Information about HCA Healthcare (NYSE:HCA): Pandemic Profiteering and Potentially Excessive Emergency Department Admissions

Pandemic Profiteering

In the past year, some corporations and billionaires have exploited the devastating COVID-19 pandemic, reaping enormous profits at the expense of essential workers, who have continued to go underpaid and under protected.

The Frist family, founders and biggest shareholders of HCA (NYSE:HCA), was named healthcare’s top Pandemic Profiteer by the Institute for Policy Studies this month after their wealth more than doubled to $15.6 billion in the pandemic.

Potentially Excessive Emergency Department Admissions

In part, these billions may be due to excessive emergency department admissions, Modern Healthcare recently reported.

HCA Healthcare appears to admit far more Medicare patients who visit its emergency rooms than would be expected based on their patient population. According to a Modern Healthcare article, this practice may have netted HCA excess Medicare payments of $1.1 billion over the past five years and $1.6 billion since 2009.

This analysis suggests that patients may be admitted as inpatients to hospitals when they might more appropriately be treated in an outpatient setting. This would generate higher bills, and higher profits for HCA.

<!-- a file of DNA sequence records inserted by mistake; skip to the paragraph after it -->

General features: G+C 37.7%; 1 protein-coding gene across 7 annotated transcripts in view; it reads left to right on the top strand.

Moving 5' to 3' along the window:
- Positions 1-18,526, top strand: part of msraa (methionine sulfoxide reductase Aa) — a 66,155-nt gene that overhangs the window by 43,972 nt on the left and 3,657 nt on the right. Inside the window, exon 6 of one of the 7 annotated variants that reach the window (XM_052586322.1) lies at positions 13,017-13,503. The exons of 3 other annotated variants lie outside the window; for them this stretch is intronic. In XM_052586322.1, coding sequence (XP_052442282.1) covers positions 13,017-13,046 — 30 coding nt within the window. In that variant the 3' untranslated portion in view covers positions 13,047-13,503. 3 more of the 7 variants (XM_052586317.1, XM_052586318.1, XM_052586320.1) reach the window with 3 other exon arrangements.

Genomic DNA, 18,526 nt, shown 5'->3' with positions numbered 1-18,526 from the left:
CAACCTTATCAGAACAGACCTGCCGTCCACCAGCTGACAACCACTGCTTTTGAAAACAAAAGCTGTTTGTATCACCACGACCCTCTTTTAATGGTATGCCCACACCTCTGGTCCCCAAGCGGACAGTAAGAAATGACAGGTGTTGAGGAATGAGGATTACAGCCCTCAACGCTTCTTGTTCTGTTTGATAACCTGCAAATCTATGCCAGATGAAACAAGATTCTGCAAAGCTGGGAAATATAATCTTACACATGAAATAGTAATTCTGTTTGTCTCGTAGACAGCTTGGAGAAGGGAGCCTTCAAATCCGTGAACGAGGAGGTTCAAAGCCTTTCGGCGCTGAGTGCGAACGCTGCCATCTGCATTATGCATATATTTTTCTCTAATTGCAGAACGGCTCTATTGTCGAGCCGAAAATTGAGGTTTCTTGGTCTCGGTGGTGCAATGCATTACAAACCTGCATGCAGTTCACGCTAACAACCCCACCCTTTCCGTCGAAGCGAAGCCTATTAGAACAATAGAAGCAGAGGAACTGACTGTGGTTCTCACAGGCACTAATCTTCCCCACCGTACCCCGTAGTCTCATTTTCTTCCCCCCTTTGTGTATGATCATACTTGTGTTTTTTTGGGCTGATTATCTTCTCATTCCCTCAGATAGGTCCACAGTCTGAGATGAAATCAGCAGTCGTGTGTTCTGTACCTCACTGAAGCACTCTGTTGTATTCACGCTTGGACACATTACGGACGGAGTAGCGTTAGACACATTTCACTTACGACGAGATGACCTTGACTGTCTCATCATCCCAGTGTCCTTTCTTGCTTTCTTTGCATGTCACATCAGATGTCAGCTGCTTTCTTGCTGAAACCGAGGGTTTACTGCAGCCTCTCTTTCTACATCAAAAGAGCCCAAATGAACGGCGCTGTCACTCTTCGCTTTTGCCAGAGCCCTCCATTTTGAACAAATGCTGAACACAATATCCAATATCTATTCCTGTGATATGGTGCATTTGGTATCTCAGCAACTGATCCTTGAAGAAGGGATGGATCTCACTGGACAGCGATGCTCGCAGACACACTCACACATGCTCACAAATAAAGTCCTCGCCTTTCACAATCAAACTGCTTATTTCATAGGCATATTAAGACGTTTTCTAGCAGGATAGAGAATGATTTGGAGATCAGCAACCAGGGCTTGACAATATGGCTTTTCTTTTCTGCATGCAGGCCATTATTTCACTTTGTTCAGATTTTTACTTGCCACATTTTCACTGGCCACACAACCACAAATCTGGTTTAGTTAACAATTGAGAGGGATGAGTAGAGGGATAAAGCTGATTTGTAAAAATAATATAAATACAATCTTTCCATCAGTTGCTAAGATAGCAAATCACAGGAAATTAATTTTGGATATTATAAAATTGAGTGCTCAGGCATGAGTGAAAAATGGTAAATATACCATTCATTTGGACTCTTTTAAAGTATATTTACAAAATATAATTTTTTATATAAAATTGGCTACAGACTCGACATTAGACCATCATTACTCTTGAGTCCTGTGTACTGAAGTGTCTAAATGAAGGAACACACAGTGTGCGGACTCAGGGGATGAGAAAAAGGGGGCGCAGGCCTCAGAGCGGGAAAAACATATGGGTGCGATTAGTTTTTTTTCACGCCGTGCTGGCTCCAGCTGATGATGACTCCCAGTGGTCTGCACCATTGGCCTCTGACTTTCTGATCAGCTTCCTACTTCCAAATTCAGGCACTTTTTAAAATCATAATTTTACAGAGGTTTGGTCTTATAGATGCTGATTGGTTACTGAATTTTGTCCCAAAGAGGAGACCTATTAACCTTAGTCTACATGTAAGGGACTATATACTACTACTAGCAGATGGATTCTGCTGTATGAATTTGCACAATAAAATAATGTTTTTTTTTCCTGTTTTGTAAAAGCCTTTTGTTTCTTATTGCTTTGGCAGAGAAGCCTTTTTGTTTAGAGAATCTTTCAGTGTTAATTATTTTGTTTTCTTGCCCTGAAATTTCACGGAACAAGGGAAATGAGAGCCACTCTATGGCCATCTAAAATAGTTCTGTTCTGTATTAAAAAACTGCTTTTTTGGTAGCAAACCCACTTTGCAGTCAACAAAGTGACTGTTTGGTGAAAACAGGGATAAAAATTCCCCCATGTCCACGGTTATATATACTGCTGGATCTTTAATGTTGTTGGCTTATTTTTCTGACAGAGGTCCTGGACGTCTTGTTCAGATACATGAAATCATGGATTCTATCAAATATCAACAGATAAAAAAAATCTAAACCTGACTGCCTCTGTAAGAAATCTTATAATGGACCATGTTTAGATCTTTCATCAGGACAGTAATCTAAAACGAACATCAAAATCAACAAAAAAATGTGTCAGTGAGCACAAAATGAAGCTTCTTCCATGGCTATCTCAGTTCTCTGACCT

According to Change to Win Investment Group's analysis, the issue appears to be concentrated in Texas and Florida. HCA Texas and Florida hospitals accounted for at least 70% of outlier hospitals – those above the 80th percentile with respect to emergency department admissions – in the HCA system nationally.

The $1.6 billion in excess Medicare payments should be of immediate concern to all taxpayers and Medicare beneficiaries across the country.

MedPage Today quotes the investors, "’Plainly, this level of excess payment is sufficiently large that it creates a material risk of regulatory enforcement actions as well as private litigation’” and notes that this is because “federal regulators consider how inappropriate billing practices affect public payers, and in the private sector, insurers would go through private litigation to seek remedy for excessive bills.”

For-profit hospital corporations have come under fire for their Medicare admissions practices before. Federal regulators have also scrutinized excess emergency department admissions at other large for-profit hospital corporations, including Community Health Systems and Health Management Associates. In 2003, HCA settled a $1.7 billion Medicare fraud case, the largest health care fraud settlement in history at the time.

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